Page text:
Highlighting areas that need urgent radical improvement in the nation’s body politic, Governor Fayemi said, “until our democratization process becomes an everyday culture, it would continue to be met with a dissonant disposition among the people generally.”
Looking back, the Chairman of the Nigeria Governors Forum observed that the political elite democratized poverty instead of democratizing hope.
The Governor was a Guest Speaker at the National Institute of Policy and Strategic Studies, NIPSS, Kuru, Jos Plateau State on Tuesday. The occasion was the 2019 Lecture of Senior Executive Course ,SEC 41.
The Chairman of the Nigeria Governors Forum was invited to Speak on “Twenty Years of Democracy: Looking backward, moving forward.”
Dr Fayemi who said that although there was cause to assess our democracy with some trepidation and anxiety, because the journey has exerted sweat and blood from all Nigerians, a lot more needed to be done, moving forward, he insisted, “because it is still an unfinished job”.
On what he intends to leave behind as his legacy after his term as the Chairman of the NGF, the Governor of Ekiti State bared his mind on two most passionate subjects of his. Fayemi mentioned the rebranding of Governors’ image before the Nigerian population on the one hand and decried the low enrolment in schools nationwide both of which he promised to work hard to mitigate. He underscored the important role that education plays in the future of the country. Governor Fayemi just handed back Christ’s School to its original owner, the Anglican Church, in Ekiti State.
He also touched on security, but explained that, it’s not just the elite that should carry the can for insecurity in the country, but all Nigerians, because “culpability comes from both sides.”
The participants had tackled Dr Kayode’s with their engaging questions, delving into how governors see themselves, why successive governments (read: Governors) jettison or totally discard their predecessors’ programs and why policies are not institutionalized.
When it was time to respond, the NGF Chairman fired from on cylinders. “Institutionalization”, he hinted, “is an elephant in the room” because before now our governments did not have long term development plans. Fayemi proceeded to challenge the nation’s political elite to entrench rules along the sides of long-term development planning.
He however regretted that this is not likely to happen because the interests of the elite are consistently being mistaken for national interest.
“The system itself is rigged against institutionalization,” Dr Fayemi further attributed this misnomer to the fact that many now see politics as their professions. “If you’re in politics and you have an alternative address, politics becomes easier.”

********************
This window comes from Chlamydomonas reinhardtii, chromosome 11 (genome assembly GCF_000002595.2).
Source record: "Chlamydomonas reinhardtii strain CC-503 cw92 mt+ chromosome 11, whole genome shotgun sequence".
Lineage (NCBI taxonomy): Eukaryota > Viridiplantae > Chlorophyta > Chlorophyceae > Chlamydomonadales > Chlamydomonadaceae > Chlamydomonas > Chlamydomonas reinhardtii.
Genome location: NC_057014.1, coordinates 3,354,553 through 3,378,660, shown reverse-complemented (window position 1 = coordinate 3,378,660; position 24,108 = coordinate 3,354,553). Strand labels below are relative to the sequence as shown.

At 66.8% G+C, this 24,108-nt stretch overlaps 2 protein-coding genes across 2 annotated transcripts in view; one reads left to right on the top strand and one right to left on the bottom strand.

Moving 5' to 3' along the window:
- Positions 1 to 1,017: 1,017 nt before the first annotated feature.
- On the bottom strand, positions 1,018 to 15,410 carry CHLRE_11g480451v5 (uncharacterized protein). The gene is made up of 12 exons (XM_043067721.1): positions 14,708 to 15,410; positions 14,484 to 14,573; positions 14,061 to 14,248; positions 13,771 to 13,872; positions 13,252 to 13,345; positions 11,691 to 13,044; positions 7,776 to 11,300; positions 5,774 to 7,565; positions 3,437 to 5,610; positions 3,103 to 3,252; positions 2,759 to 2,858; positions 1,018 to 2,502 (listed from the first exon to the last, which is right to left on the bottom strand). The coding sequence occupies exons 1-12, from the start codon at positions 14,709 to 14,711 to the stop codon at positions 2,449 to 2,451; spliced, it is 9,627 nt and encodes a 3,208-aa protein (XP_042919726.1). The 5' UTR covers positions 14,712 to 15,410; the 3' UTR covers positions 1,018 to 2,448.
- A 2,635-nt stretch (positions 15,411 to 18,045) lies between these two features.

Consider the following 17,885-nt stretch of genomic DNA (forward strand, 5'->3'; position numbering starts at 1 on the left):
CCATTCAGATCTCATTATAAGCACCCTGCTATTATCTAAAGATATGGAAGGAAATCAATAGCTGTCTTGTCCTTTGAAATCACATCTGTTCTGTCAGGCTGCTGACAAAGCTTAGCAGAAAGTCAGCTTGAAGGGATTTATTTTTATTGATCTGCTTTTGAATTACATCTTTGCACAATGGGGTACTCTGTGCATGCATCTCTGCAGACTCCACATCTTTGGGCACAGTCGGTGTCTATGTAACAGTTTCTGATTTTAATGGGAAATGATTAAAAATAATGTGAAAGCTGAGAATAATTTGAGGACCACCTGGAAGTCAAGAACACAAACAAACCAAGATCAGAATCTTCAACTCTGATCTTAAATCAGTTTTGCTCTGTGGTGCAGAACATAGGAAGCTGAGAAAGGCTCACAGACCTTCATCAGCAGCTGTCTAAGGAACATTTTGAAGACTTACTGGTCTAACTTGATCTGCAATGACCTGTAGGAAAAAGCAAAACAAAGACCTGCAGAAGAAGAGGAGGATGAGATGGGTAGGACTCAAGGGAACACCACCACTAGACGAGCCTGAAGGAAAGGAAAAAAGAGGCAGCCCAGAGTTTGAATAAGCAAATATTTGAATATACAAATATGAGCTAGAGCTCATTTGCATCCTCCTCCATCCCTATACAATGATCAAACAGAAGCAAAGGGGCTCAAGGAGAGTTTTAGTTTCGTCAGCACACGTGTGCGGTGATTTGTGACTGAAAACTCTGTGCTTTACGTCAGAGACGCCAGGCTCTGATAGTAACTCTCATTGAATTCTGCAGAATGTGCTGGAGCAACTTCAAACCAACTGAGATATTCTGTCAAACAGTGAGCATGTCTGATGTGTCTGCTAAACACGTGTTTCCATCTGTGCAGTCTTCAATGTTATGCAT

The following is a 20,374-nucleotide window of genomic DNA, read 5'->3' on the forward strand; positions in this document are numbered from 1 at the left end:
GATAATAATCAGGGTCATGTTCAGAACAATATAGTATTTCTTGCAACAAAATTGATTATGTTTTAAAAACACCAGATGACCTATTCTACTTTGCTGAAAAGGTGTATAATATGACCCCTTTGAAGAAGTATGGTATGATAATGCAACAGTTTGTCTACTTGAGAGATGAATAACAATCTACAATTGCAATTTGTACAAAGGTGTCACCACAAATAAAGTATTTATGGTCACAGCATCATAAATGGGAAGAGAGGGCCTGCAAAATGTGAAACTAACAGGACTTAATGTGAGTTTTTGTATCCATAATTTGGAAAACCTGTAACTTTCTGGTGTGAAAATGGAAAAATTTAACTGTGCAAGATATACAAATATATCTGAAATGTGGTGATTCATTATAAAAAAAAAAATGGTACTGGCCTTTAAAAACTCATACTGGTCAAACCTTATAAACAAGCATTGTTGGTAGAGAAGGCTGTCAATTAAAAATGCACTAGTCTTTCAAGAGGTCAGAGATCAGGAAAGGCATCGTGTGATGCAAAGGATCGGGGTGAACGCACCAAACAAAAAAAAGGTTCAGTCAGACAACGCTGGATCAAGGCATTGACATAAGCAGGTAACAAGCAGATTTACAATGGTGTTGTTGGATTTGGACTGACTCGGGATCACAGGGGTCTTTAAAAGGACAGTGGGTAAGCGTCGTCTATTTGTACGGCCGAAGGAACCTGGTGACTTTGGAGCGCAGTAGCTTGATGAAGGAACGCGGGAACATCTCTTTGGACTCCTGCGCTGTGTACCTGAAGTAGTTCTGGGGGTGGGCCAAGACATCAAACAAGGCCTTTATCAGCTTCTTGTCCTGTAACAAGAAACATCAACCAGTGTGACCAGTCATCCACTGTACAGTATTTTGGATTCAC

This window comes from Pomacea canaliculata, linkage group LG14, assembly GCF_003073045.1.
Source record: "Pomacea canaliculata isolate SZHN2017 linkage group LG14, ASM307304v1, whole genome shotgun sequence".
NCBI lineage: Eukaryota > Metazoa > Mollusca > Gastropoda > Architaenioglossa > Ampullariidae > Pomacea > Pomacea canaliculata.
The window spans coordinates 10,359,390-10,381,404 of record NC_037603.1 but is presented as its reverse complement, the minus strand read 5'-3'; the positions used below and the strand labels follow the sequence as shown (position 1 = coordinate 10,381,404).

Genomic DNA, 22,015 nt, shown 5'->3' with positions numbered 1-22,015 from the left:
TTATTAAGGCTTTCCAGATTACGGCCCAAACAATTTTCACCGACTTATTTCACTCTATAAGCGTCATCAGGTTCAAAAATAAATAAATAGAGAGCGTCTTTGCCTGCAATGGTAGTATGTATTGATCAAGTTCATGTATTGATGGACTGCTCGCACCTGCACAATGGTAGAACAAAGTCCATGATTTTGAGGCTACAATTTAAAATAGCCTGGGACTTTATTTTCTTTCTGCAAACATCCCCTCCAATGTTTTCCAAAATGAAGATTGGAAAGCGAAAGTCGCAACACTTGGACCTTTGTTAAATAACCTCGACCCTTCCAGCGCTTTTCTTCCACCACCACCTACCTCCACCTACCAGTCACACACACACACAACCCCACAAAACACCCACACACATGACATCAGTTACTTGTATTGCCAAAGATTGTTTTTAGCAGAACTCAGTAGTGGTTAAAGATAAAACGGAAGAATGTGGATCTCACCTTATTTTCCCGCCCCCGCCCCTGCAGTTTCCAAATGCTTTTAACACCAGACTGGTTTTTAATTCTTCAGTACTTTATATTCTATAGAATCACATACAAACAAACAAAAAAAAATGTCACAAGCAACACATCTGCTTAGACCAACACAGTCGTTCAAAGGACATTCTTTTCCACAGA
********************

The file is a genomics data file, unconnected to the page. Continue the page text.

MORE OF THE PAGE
Governor Fayemi who spoke frankly on the state of things at the subnational level, explained that the prevailing situation in states where personal interests are being mistaken for national interests cannot continue to endure. Stressing that we need an elite consensus that defines national interest, he maintained that some interests are masquerading as national interests, leaving the national question unsettled.”
Although sub-judice, the NGF Chairman shed some light on the NFIU order which seeks to compel disbursements of Local Government Funds directly to the LGs. He said it is still in court as Governors are asking the courts to clearly define what the powers of the NFIU were.
In his efforts to restore the people’s confidence in their state governors, the governor of Ekiti state explained that the people’s fears regarding Local Government funds were unfounded. He said the quality of people in the leadership of the country, especially governors has improved significantly, stating that “Governors are not out to pilfer public funds”, Governor Fayemi explained, stating that in “Ekiti State for example all transaction are carefully documented.”
At a Forum at the University of Lagos a fortnight ago where he delivered another lecture, Fayemi had admonished that “if you, referring to the university community, men of intellect and integrity do not join politics, you shall be ruled by your inferiors.”
The former teacher and activist, at the commencement of his speech describe the National Institute of Policy and Strategic Studies as “a home away from home”, because some decades ago he had been there to work on his dissertation at the Institutes Library. He also stated that while he had delivered a paper o security at the institute earlier this year, a team of participants had also been in Ekiti State recently and they were warmly received by his government.
Before Dr Fayemi began to speak, he, in a very somber tone, commiserated with the bereaved families of the students who died in FUOYE and insisted that justice would no doubt take its course once the culprits were identified.
The Director General of the Institute, Professor Habu S. Galadima who had earlier, along with the management of the Institute, received the Governor in his office, thanked Dr Fayemi for honoring their invitation.
He said the Institute was working at expanding the content of the it’s courses and the number of participants to 78. It is currently 66. He requested the governor to be kind enough to establish the presence of his state government at the Think-tank; “let the world know of Ekiti State at NIPSS,” the Director General of NIPSS pleaded.